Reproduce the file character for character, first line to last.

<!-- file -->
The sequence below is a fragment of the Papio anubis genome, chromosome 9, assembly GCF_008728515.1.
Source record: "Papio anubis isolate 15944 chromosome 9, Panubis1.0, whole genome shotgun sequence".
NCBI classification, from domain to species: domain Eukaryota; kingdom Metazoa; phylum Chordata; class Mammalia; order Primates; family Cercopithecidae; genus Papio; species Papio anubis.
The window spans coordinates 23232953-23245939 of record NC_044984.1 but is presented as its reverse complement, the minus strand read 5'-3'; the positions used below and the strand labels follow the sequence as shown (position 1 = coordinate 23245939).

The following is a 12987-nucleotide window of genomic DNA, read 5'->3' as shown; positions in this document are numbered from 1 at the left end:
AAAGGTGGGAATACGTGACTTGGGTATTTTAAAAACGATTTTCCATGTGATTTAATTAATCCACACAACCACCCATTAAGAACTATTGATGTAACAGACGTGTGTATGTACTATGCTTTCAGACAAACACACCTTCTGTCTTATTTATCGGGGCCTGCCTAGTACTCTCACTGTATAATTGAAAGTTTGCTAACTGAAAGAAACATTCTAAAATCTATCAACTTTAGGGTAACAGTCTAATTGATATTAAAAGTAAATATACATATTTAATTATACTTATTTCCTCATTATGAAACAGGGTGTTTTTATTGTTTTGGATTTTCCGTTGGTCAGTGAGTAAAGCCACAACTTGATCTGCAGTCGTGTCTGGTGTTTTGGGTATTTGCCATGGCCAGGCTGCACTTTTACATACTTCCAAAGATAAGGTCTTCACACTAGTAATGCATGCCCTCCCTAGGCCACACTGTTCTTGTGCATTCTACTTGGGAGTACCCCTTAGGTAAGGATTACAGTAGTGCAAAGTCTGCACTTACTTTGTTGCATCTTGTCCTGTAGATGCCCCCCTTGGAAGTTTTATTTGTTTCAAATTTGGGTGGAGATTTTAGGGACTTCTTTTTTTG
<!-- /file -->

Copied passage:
The sequence below is a fragment of the Papio anubis genome, chromosome 9, assembly GCF_008728515.1.
Source record: "Papio anubis isolate 15944 chromosome 9, Panubis1.0, whole genome shotgun sequence".
NCBI classification, from domain to species: domain Eukaryota; kingdom Metazoa; phylum Chordata; class Mammalia; order Primates; family Cercopithecidae; genus Papio; species Papio anubis.
The window spans coordinates 23232953-23245939 of record NC_044984.1 but is presented as its reverse complement, the minus strand read 5'-3'; the positions used below and the strand labels follow the sequence as shown (position 1 = coordinate 23245939).

The following is a 12987-nucleotide window of genomic DNA, read 5'->3' as shown; positions in this document are numbered from 1 at the left end:
AAAGGTGGGAATACGTGACTTGGGTATTTTAAAAACGATTTTCCATGTGATTTAATTAATCCACACAACCACCCATTAAGAACTATTGATGTAACAGACGTGTGTATGTACTATGCTTTCAGACAAACACACCTTCTGTCTTATTTATCGGGGCCTGCCTAGTACTCTCACTGTATAATTGAAAGTTTGCTAACTGAAAGAAACATTCTAAAATCTATCAACTTTAGGGTAACAGTCTAATTGATATTAAAAGTAAATATACATATTTAATTATACTTATTTCCTCATTATGAAACAGGGTGTTTTTATTGTTTTGGATTTTCCGTTGGTCAGTGAGTAAAGCCACAACTTGATCTGCAGTCGTGTCTGGTGTTTTGGGTATTTGCCATGGCCAGGCTGCACTTTTACATACTTCCAAAGATAAGGTCTTCACACTAGTAATGCATGCCCTCCCTAGGCCACACTGTTCTTGTGCATTCTACTTGGGAGTACCCCTTAGGTAAGGATTACAGTAGTGCAAAGTCTGCACTTACTTTGTTGCATCTTGTCCTGTAGATGCCCCCCTTGGAAGTTTTATTTGTTTCAAATTTGGGTGGAGATTTTAGGGACTTCTTTTTTTG